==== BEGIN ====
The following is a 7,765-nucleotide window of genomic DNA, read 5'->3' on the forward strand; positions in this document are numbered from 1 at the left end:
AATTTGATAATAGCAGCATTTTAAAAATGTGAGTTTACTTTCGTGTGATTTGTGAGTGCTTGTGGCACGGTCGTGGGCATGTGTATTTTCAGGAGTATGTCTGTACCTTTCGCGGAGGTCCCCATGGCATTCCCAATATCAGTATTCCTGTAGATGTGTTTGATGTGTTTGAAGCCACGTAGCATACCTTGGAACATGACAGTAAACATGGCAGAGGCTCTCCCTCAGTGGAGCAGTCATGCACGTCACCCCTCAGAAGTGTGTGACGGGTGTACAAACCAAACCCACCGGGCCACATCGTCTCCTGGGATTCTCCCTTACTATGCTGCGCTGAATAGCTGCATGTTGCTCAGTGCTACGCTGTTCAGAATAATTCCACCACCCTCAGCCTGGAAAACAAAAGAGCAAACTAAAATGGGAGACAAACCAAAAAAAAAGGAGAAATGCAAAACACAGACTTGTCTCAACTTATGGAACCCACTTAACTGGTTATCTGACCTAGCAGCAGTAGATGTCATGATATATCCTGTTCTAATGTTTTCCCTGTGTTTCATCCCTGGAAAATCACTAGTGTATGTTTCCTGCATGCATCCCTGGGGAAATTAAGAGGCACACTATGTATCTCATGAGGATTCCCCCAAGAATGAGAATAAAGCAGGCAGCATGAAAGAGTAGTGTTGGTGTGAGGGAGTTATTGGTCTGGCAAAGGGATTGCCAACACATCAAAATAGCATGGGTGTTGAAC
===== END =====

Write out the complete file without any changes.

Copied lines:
The following is a 7,765-nucleotide window of genomic DNA, read 5'->3' on the forward strand; positions in this document are numbered from 1 at the left end:
AATTTGATAATAGCAGCATTTTAAAAATGTGAGTTTACTTTCGTGTGATTTGTGAGTGCTTGTGGCACGGTCGTGGGCATGTGTATTTTCAGGAGTATGTCTGTACCTTTCGCGGAGGTCCCCATGGCATTCCCAATATCAGTATTCCTGTAGATGTGTTTGATGTGTTTGAAGCCACGTAGCATACCTTGGAACATGACAGTAAACATGGCAGAGGCTCTCCCTCAGTGGAGCAGTCATGCACGTCACCCCTCAGAAGTGTGTGACGGGTGTACAAACCAAACCCACCGGGCCACATCGTCTCCTGGGATTCTCCCTTACTATGCTGCGCTGAATAGCTGCATGTTGCTCAGTGCTACGCTGTTCAGAATAATTCCACCACCCTCAGCCTGGAAAACAAAAGAGCAAACTAAAATGGGAGACAAACCAAAAAAAAAGGAGAAATGCAAAACACAGACTTGTCTCAACTTATGGAACCCACTTAACTGGTTATCTGACCTAGCAGCAGTAGATGTCATGATATATCCTGTTCTAATGTTTTCCCTGTGTTTCATCCCTGGAAAATCACTAGTGTATGTTTCCTGCATGCATCCCTGGGGAAATTAAGAGGCACACTATGTATCTCATGAGGATTCCCCCAAGAATGAGAATAAAGCAGGCAGCATGAAAGAGTAGTGTTGGTGTGAGGGAGTTATTGGTCTGGCAAAGGGATTGCCAACACATCAAAATAGCATGGGTGTTGAAC